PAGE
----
I found myself wondering if there is any support out there for women with MS, embarking on starting a family who might be faced with this waiting game. Fertility has a huge impact on all woman, their parters too. Then there is the added complexity of physical and/or mental health difficulties, MS being only one. Whose thinking with us about the impact of the journey to get to pregnancy? It can be a difficult road for some.

Time to Pause with Hope & Gratitude

I’ve not had the pleasure of being pregnant and already I’m thinking about what it’ll be like, the pregnancy, labour, postpartum, breastfeeding. All of it but with MS and DMT’s included! I then remind myself to slow down. It’s lovely (and scary) to think what the future could look like, and I don’t plan to stop looking ahead. But right now, I need to concentrate on getting well, feeling stronger and stabilising the MS.

Working in mental health for 14yrs has no doubt strengthened my ability to cope, build resilience and extend compassion to others, but also myself. I think I’ve always been a realist/optimist as opposed to erring on the side of pessimist. This has stead me well but that diagnosis of MS 10yrs earlier changed me. Surely any diagnosis does. I can appreciate the changeable mood that comes with that, bouts of low mood for some. I’m not going on to say I maintain a positive attitude 100% of the time since diagnosis. Every day comes with its own challenges, but it certainly has made me more mindful. I like to see the joy in little things, demonstrating gratitude for what I have, what I can still do and what is going well for me and the family etc. I’m more hopeful. Hopeful for the day ahead and what’s to come. If it’s a challenging day, that’s ok but I like to focus on the positives, what’s going well, what I can change and so on.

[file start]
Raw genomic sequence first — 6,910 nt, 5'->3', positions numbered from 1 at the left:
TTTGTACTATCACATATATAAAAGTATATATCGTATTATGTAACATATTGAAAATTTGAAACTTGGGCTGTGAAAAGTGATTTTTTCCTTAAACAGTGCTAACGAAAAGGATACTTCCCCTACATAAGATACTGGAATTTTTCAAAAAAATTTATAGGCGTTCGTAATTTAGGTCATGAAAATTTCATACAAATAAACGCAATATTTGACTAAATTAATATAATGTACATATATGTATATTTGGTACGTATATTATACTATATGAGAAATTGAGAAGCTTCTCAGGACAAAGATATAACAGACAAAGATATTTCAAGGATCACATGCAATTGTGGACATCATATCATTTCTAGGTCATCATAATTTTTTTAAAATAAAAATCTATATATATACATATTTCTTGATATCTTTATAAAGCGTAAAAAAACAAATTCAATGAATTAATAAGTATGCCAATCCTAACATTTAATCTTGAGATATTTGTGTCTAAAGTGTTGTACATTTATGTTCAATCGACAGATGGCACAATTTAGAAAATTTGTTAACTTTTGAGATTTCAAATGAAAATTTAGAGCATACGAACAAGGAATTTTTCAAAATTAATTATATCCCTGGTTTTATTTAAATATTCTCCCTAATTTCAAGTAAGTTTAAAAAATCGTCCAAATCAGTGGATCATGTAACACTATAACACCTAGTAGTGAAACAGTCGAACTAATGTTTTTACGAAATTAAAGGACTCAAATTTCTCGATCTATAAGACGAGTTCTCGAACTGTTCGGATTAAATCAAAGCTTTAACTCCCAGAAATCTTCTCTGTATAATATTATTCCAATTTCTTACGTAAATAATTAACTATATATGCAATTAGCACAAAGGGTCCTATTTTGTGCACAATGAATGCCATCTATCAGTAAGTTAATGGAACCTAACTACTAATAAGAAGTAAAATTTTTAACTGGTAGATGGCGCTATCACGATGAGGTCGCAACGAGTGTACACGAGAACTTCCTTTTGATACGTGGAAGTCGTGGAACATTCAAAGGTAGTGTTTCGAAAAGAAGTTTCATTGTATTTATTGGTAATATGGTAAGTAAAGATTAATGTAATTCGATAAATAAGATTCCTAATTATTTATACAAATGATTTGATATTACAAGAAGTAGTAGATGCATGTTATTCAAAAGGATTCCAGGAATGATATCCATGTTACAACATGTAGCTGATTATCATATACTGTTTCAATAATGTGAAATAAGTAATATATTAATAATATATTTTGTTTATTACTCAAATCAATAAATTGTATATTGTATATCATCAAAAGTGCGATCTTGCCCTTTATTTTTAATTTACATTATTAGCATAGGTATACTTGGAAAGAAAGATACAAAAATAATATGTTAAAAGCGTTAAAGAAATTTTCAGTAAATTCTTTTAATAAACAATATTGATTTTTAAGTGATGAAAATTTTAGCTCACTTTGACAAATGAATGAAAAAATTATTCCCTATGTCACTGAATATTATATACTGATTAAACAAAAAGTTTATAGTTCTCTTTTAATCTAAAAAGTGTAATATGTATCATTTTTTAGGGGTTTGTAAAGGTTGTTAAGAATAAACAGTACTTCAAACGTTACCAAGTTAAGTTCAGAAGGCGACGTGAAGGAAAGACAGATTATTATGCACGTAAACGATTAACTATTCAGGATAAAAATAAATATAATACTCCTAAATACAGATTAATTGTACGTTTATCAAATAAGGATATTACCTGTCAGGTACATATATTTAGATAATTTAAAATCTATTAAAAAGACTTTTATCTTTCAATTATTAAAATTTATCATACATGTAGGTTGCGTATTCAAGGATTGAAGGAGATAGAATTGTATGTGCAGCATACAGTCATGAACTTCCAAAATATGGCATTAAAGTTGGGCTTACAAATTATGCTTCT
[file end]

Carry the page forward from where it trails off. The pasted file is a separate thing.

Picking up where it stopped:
I acknowledge the MS, facing the challenges I’m met with but where possible I do not let MS define or dictate my life. That includes having a family.

Today I’m grateful for a delivery of Kesimpta tomorrow and getting started on treatment. I hear it has good outcomes and I’m hopeful it will stabilise the MS, help quicken my recovery and get me back on track.

Till then, I patiently wait.

If I’m blessed to fall pregnant in the near future, who knows maybe this blog will evolve from MS in pre pregnancy to pregnancy.

If anyone wants to reach out, has any reflections and/or questions, I’m on Insta: staceycain91

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About the author


Stacey. 32.From Lancashire. Live in Chester now.Mental health Nurse. Child and adolescent mostly. 0-20yrs but have some experience in adult MH. Inpatient for 8yrs.Now work in the community as a Therapist. CBT and EMDR specialism.MS - RRMS:Diagnosed with RRMS in 2014.5/6 relapses. Several flare ups and day to day symptoms I’ve grown accustomed to in between.Medication:Rebif


Gabapentin - 2700mg daily

Asked to consider Tecfidera or Copaxone due to family planning. Then Kesimpta or Ocrevus following relapse / active MS for approx. 2yrs. Decided on Kesimpta. Starting in a few weeks.  I don’t know anyone personally that has MS so I’m hopeful about using this platform.Feel free to ask me anything, if I can be helpful or a support to you, happy to :)